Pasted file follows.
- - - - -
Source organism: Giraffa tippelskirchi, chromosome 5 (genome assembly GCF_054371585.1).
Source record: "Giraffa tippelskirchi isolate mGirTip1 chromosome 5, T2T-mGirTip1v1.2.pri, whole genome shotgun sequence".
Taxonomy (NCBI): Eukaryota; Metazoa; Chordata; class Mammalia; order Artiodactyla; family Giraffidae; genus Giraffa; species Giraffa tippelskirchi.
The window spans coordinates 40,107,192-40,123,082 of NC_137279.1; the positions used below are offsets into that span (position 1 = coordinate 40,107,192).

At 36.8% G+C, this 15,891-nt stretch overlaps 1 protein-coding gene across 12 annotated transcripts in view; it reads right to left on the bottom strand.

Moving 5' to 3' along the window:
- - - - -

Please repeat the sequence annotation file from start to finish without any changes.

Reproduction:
Source organism: Giraffa tippelskirchi, chromosome 5 (genome assembly GCF_054371585.1).
Source record: "Giraffa tippelskirchi isolate mGirTip1 chromosome 5, T2T-mGirTip1v1.2.pri, whole genome shotgun sequence".
Taxonomy (NCBI): Eukaryota; Metazoa; Chordata; class Mammalia; order Artiodactyla; family Giraffidae; genus Giraffa; species Giraffa tippelskirchi.
The window spans coordinates 40,107,192-40,123,082 of NC_137279.1; the positions used below are offsets into that span (position 1 = coordinate 40,107,192).

At 36.8% G+C, this 15,891-nt stretch overlaps 1 protein-coding gene across 12 annotated transcripts in view; it reads right to left on the bottom strand.

Moving 5' to 3' along the window: